24th Annual Daniel S. Sanders Peace and Social Justice Lecture

Promoting Social Justice and Human Rights for Migrants in the United States

Join us on Tuesday, April 28, 2015 at 7:30 p.m.

Alice Campbell Alumni Center Ballroom
601 S. Lincoln Ave., Urbana

In an effort to prevent deaths, humanitarian groups have been placing water in the Southern Arizona desert for 15 years. During that time aid has continually expanded to include trips into the desert with food and medical aid, establishment of a 24 hour medical camp in the desert, trips into Nogales, Mexico to provide help to deported migrants, including first aid and phone calls to families of the migrants. In 2012, volunteers, under the guidance of a local attorney, established a clinic to help students eligible for DACA, Deferred Action for Childhood Arrivals, to fill out and submit forms for deferred action. Over five hundred students have received deferred action papers giving them temporary legal status and work permits. Beginning this year, following the President’s announcement of Executive Action, these effort have expanded to include parents wanting to apply for DAPA, Deferred Action for Parental Accountability. Through all of these years Samaritans has daily driven and hiked into the desert searching for migrants lost, ill or injured. No More Deaths continues to staff the desert aid camp and volunteers from all over the country and other countries come to assist in the work in the desert.

We know that the humanitarian efforts have made a difference: lives have been saved, the ill and injured have recovered, and undocumented people are obtaining temporary legal status and the right to work. But there is much more work to be done. Families are being torn apart, discrimination and abuse of migrants continues and people are still dying in the desert. Throughout the United States these injustices persist and the battle against injustice must never falter.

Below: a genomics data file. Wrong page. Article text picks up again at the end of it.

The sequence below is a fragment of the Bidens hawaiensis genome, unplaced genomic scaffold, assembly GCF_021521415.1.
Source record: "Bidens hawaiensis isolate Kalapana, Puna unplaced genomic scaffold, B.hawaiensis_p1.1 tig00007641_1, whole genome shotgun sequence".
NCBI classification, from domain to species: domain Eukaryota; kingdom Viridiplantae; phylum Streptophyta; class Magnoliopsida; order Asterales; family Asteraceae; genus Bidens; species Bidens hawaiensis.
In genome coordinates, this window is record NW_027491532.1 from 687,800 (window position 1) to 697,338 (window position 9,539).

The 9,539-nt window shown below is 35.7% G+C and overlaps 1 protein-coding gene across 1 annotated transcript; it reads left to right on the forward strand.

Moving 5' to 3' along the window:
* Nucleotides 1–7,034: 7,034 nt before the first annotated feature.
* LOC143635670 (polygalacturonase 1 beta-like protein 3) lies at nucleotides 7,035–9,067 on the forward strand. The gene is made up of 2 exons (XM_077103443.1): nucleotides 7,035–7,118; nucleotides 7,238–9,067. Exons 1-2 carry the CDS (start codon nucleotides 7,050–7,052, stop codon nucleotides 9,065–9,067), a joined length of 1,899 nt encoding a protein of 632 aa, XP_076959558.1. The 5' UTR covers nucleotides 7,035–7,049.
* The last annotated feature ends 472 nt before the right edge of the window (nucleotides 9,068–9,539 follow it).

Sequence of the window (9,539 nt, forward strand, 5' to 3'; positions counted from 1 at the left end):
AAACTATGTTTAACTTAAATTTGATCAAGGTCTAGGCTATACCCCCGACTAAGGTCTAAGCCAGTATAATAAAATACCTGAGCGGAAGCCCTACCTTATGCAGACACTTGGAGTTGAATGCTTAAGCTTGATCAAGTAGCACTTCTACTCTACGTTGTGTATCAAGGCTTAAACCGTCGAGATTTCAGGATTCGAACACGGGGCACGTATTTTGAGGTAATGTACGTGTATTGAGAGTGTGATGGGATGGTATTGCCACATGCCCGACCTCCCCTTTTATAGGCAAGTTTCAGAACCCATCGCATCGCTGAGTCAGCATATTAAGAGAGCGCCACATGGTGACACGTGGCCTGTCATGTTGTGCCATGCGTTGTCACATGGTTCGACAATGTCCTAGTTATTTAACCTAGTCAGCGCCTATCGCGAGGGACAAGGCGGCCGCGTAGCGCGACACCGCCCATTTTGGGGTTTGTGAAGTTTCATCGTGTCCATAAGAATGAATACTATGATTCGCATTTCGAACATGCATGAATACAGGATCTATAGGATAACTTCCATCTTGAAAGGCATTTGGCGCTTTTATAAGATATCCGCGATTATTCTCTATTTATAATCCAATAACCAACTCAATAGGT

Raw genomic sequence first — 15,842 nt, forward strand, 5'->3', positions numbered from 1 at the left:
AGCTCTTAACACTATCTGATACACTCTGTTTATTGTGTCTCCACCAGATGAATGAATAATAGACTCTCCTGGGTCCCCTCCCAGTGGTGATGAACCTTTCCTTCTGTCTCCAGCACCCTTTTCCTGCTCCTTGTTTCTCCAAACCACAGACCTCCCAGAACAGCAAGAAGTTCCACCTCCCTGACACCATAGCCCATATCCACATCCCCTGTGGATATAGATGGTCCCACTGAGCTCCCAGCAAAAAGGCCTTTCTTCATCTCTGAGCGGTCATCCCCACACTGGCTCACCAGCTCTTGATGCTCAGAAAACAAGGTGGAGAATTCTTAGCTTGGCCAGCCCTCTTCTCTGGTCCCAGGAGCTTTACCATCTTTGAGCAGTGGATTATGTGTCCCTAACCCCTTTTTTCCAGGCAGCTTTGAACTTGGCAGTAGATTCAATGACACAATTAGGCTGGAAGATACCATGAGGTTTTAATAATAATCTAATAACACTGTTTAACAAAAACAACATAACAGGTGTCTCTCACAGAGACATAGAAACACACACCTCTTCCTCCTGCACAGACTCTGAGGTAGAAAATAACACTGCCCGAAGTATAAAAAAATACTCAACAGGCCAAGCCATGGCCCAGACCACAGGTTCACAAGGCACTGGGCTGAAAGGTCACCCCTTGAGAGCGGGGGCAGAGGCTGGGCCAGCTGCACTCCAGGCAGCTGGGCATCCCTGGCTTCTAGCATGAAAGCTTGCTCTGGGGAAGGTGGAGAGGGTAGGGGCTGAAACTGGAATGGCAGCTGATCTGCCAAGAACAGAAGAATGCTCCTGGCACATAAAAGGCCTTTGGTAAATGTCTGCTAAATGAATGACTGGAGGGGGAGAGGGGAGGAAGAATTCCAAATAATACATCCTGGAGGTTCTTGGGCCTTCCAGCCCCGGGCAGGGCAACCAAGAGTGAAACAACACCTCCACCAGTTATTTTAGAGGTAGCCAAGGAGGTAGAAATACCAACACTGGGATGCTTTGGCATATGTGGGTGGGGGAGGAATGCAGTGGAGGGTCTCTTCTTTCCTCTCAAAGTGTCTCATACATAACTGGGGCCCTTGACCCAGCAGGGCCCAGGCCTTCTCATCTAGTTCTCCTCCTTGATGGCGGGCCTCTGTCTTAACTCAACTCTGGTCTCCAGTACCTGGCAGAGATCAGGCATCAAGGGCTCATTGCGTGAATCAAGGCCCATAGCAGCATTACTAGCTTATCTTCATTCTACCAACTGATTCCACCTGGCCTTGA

This event is free and open to the public.

Guest Lecturer

Dr. Norma Price, MD, currently lives in Tucson, Arizona, where her practice of medicine includes volunteering at a South Tucson clinic for the uninsured, volunteering her medical skills addressing needs of migrants in the desert and volunteering in Nogales, Sonora, treating deported migrants. She is a member of Tucson Samaritans and No More Deaths, two humanitarian groups based in Tucson for which she provides medical consultation and directs medical education for volunteers. Dr. Price has lived in Tucson for eighteen years and has volunteered with humanitarian groups for thirteen years, since the inception of Tucson Samaritans. After retiring she moved to Arizona from Atlanta, Georgia, where she was in private practice of Medical Oncology for fifteen years followed by practice of general medical and Travel Medicine in an Urgent Care clinic. Dr. Price received her M.D. degree from the University of Tennessee College of Medicine, followed by Internship, Internal Medicine Residency, and Hematology Fellowship at City of Memphis Hospitals of the University of Tennessee College of Medicine. She continued her post-doctorate studies at M.D. Anderson Cancer Center in Houston, Texas, and fellowship in Oncology at Emory University School of Medicine and Winship Cancer Clinic in Atlanta, Georgia.